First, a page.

Synopses & Reviews
Robert Sheckley was science fiction’s in-house reply to the black humorists of the 1950s and 60s: Bruce Jay Friedman, Terry Southern, and the young Thomas Pynchon were his none-too-distant relatives; Mort Sahl’s comedy, Charles Schultz’s cartoons, and Tom Lehrer’s songs all mined similar veins. Sheckley targeted the conformity and consumerism of our mid-century technotopia while it was still under construction. His new worlds, alternate universes, and future dystopias have
only become more present with the passing years, even as his career, played out both in the pulp magazines and in front-line venues like Playboy and Omni, is a glimpse of a time when “science fiction writer” could be a kind of hipster credential. Mordant, absurdist, and deadpan, the best of Sheckley’s dissident farces represent science fiction’s high-water mark as an allegorical clearinghouse for twenty-century angst.
"The late Sheckley (1928 2005) was known for a dark satirical style that keeps some of the more dated material in this retrospective collection fresh. At his sharpest, as in the alien-invasion tale 'Shape,' Sheckley could mix complicated world-building and nuanced politics into a 15-page story. Many of the 26 inclusions such as the title story, which explores the intersection of the many-worlds theory and upper-middle-class ennui could be passed off as contemporary. Despite the poorly aged gender politics of the classic 'Seventh Victim,' arguably Sheckley's most famous short work, it offers humor that still rings true. Editors Lethem and Abramowitz provide an insightful introduction but otherwise let the individual stories stand on their own (not even providing their dates or provenance). That would be frustrating for a lesser author, but in Sheckley's case, it only helps highlight the timelessness of his ideas." Publishers Weekly Copyright PWxyz, LLC. All rights reserved.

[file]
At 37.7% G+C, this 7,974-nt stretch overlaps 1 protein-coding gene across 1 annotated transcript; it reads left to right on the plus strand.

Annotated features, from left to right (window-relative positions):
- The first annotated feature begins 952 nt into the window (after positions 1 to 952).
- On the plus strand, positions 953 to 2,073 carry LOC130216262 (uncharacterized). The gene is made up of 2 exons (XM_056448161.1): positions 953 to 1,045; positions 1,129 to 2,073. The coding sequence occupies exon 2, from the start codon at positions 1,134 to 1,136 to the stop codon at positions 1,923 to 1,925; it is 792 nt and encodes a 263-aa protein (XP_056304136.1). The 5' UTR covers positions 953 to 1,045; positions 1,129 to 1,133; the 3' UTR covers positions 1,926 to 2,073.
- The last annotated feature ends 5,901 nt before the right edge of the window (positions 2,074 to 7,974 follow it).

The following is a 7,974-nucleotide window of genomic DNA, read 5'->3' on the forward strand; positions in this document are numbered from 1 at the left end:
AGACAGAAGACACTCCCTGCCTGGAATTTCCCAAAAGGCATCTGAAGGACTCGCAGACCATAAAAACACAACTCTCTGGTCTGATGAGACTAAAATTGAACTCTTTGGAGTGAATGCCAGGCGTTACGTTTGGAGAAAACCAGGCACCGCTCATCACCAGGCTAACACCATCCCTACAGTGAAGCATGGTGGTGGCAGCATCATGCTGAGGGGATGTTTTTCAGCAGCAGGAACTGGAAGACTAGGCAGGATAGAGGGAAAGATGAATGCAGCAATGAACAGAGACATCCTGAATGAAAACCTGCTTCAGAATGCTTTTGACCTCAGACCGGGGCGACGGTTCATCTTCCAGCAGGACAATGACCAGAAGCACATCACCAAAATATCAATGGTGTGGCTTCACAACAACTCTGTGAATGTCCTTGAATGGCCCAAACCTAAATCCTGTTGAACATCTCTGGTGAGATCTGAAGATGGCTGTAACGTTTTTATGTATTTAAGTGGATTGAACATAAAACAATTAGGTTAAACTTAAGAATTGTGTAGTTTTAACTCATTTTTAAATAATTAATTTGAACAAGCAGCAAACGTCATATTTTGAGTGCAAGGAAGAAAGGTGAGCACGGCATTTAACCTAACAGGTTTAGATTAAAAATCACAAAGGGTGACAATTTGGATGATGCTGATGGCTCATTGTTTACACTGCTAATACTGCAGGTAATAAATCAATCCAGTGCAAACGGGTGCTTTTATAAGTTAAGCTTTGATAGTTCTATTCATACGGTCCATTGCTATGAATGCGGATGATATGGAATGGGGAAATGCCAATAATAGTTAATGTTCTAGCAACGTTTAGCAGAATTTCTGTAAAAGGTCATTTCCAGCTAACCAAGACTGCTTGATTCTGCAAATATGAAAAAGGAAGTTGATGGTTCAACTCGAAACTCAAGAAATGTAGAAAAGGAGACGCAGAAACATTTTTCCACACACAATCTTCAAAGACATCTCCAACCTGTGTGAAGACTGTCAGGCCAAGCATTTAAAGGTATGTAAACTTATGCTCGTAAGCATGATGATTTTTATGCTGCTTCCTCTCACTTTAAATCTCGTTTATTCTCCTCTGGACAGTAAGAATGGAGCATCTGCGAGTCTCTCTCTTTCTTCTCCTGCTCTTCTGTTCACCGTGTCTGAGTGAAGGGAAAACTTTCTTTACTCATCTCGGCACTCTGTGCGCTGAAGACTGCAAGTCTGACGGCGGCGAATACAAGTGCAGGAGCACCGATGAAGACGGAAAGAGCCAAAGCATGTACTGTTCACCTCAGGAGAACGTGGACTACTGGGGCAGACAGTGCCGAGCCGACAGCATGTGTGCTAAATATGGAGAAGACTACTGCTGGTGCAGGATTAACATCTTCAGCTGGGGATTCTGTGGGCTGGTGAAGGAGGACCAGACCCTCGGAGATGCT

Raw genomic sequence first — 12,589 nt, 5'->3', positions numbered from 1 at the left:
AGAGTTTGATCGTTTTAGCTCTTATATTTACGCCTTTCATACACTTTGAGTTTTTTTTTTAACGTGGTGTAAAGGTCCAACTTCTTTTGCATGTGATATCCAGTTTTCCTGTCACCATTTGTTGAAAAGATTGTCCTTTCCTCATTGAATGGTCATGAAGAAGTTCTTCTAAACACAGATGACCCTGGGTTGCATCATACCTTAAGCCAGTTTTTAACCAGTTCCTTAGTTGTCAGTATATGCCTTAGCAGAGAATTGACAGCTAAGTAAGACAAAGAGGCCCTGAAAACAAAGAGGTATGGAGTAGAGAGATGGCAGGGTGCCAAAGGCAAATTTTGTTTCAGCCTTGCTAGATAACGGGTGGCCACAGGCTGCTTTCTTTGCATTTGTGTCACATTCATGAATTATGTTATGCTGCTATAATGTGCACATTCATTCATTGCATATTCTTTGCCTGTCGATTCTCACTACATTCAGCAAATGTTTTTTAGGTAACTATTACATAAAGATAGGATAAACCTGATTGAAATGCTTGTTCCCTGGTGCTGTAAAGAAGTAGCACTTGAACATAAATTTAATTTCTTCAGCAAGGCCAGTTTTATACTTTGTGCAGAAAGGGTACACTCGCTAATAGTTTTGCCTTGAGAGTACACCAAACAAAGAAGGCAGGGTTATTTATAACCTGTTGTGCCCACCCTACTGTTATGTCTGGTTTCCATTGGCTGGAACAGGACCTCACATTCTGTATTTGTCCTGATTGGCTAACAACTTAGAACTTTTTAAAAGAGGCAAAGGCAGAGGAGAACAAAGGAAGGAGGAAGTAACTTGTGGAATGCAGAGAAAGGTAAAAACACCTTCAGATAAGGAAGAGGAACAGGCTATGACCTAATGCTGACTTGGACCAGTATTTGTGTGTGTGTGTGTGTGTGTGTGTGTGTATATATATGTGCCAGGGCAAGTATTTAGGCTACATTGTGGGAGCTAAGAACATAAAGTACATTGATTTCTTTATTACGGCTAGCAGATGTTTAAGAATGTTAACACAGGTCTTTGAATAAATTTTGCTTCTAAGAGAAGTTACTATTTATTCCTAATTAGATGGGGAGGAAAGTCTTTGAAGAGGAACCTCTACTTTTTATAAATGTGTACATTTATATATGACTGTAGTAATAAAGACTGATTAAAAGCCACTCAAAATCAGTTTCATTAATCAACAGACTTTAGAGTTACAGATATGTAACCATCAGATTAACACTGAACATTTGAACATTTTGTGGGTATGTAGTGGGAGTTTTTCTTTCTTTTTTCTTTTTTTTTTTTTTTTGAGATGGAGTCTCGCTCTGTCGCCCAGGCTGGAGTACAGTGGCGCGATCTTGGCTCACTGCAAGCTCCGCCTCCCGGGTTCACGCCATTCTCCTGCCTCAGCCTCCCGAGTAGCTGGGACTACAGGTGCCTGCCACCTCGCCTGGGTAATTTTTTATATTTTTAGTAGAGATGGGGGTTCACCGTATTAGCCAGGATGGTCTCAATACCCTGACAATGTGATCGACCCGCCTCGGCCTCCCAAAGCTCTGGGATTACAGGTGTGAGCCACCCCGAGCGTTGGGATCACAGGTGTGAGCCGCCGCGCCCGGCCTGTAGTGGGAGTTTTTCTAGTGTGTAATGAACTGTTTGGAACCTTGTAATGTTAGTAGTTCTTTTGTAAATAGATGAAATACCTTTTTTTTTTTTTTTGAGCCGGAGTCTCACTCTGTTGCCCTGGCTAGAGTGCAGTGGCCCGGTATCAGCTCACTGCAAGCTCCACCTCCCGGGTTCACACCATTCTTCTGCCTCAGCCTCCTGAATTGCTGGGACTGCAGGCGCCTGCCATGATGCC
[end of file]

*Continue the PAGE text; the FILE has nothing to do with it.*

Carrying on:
An NYRB Classics Original
Robert Sheckley was an eccentric master of the American short story, and his tales, whether set in dystopic cityscapes, ultramodern advertising agencies, or aboard spaceships lighting out for hostile planets, are among the most startlingly original of the twentieth century. Today, as the new worlds, alternate universes, and synthetic pleasures Sheckley foretold become our reality, his vision begins to look less absurdist and more prophetic. This retrospective selection, chosen by Jonathan Lethem and Alex Abramovich, brings together the best of Sheckley’s deadpan farces, proving once again that he belongs beside such mordant critics of contemporary mores as Bruce Jay Friedman, Terry Southern, and Thomas Pynchon.
About the Author
Robert Sheckley (1928–2005) was born in New York City and raised in Maplewood, New Jersey. He joined the army shortly after high school and served in Korea from 1946 to 1948. Returning to New York, Sheckley completed a BA degree at New York University and later took a job in an aircraft factory, leaving as soon as he was able to support himself by selling short stories. In the 1950s and ’60s his stories appeared regularly in science-fiction magazines, especially Galaxy
, as well as in Playboy
. In addition to the science fiction for which he is best known, Sheckley also wrote suspense and mystery stories and television screenplays; from 1979 to 1982 he was the fiction editor of Omni
magazine. Sheckley traveled widely, settling for stretches of time in Greenwich Village, Ibiza, London, and Portland, Oregon. Many of Sheckley’s more than fifteen novels and roughly four hundred short stories have been translated and four have been adapted for film. In 2001 he was named Author Emeritus by the Science Fiction and Fantasy Writers of America.
Alex Abramovich has been an editor of Feed, Flavorpill, and Very Short List and a writer for The New York Times, The London Review of Books, and other publications. He lives in Oakland, California, and Astoria, Queens.
Jonathan Lethem is the author of eight novels, including Girl in Landscape and Chronic City, and five collections of stories and essays, including The Ecstasy of Influence (2011). He has previously written the introductions for the NYRB Classics editions of A Meaningful Life by L.J. Davis and On the Yard by Malcolm Braly. He teaches at Pomona College and lives in Los Angeles and Maine.